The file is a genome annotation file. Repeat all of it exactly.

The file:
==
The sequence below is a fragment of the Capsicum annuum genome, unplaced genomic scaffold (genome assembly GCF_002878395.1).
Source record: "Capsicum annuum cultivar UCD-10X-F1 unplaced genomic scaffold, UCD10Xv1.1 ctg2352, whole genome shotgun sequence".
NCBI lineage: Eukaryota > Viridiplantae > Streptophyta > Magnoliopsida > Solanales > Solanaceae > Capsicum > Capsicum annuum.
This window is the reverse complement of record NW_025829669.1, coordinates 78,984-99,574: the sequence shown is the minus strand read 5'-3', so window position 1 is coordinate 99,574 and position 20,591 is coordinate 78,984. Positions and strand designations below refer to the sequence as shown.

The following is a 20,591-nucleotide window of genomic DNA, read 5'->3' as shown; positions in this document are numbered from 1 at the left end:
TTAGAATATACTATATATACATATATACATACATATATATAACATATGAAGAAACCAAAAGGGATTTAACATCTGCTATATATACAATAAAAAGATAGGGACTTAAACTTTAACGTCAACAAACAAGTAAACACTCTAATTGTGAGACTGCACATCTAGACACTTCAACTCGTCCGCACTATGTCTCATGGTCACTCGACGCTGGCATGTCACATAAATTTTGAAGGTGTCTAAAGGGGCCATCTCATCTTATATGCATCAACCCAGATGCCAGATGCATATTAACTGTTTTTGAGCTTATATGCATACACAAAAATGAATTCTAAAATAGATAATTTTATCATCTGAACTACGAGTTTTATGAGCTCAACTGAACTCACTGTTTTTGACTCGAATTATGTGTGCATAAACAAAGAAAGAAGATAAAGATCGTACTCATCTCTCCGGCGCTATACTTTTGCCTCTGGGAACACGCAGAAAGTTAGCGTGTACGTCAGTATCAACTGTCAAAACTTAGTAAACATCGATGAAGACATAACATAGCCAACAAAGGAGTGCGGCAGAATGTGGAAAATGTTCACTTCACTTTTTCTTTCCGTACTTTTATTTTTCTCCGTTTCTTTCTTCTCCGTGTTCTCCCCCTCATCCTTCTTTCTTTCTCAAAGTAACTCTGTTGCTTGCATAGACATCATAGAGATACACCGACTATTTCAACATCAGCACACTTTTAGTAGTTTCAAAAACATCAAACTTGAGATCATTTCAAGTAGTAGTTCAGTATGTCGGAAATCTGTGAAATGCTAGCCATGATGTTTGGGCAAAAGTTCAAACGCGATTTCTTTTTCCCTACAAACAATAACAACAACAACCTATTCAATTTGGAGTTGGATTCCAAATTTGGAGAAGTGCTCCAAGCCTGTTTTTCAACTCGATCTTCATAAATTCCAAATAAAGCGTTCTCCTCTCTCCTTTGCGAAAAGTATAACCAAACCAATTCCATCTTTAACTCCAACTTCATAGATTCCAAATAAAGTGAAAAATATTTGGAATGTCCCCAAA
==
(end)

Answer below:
The sequence below is a fragment of the Capsicum annuum genome, unplaced genomic scaffold (genome assembly GCF_002878395.1).
Source record: "Capsicum annuum cultivar UCD-10X-F1 unplaced genomic scaffold, UCD10Xv1.1 ctg2352, whole genome shotgun sequence".
NCBI lineage: Eukaryota > Viridiplantae > Streptophyta > Magnoliopsida > Solanales > Solanaceae > Capsicum > Capsicum annuum.
This window is the reverse complement of record NW_025829669.1, coordinates 78,984-99,574: the sequence shown is the minus strand read 5'-3', so window position 1 is coordinate 99,574 and position 20,591 is coordinate 78,984. Positions and strand designations below refer to the sequence as shown.

The following is a 20,591-nucleotide window of genomic DNA, read 5'->3' as shown; positions in this document are numbered from 1 at the left end:
TTAGAATATACTATATATACATATATACATACATATATATAACATATGAAGAAACCAAAAGGGATTTAACATCTGCTATATATACAATAAAAAGATAGGGACTTAAACTTTAACGTCAACAAACAAGTAAACACTCTAATTGTGAGACTGCACATCTAGACACTTCAACTCGTCCGCACTATGTCTCATGGTCACTCGACGCTGGCATGTCACATAAATTTTGAAGGTGTCTAAAGGGGCCATCTCATCTTATATGCATCAACCCAGATGCCAGATGCATATTAACTGTTTTTGAGCTTATATGCATACACAAAAATGAATTCTAAAATAGATAATTTTATCATCTGAACTACGAGTTTTATGAGCTCAACTGAACTCACTGTTTTTGACTCGAATTATGTGTGCATAAACAAAGAAAGAAGATAAAGATCGTACTCATCTCTCCGGCGCTATACTTTTGCCTCTGGGAACACGCAGAAAGTTAGCGTGTACGTCAGTATCAACTGTCAAAACTTAGTAAACATCGATGAAGACATAACATAGCCAACAAAGGAGTGCGGCAGAATGTGGAAAATGTTCACTTCACTTTTTCTTTCCGTACTTTTATTTTTCTCCGTTTCTTTCTTCTCCGTGTTCTCCCCCTCATCCTTCTTTCTTTCTCAAAGTAACTCTGTTGCTTGCATAGACATCATAGAGATACACCGACTATTTCAACATCAGCACACTTTTAGTAGTTTCAAAAACATCAAACTTGAGATCATTTCAAGTAGTAGTTCAGTATGTCGGAAATCTGTGAAATGCTAGCCATGATGTTTGGGCAAAAGTTCAAACGCGATTTCTTTTTCCCTACAAACAATAACAACAACAACCTATTCAATTTGGAGTTGGATTCCAAATTTGGAGAAGTGCTCCAAGCCTGTTTTTCAACTCGATCTTCATAAATTCCAAATAAAGCGTTCTCCTCTCTCCTTTGCGAAAAGTATAACCAAACCAATTCCATCTTTAACTCCAACTTCATAGATTCCAAATAAAGTGAAAAATATTTGGAATGTCCCCAAA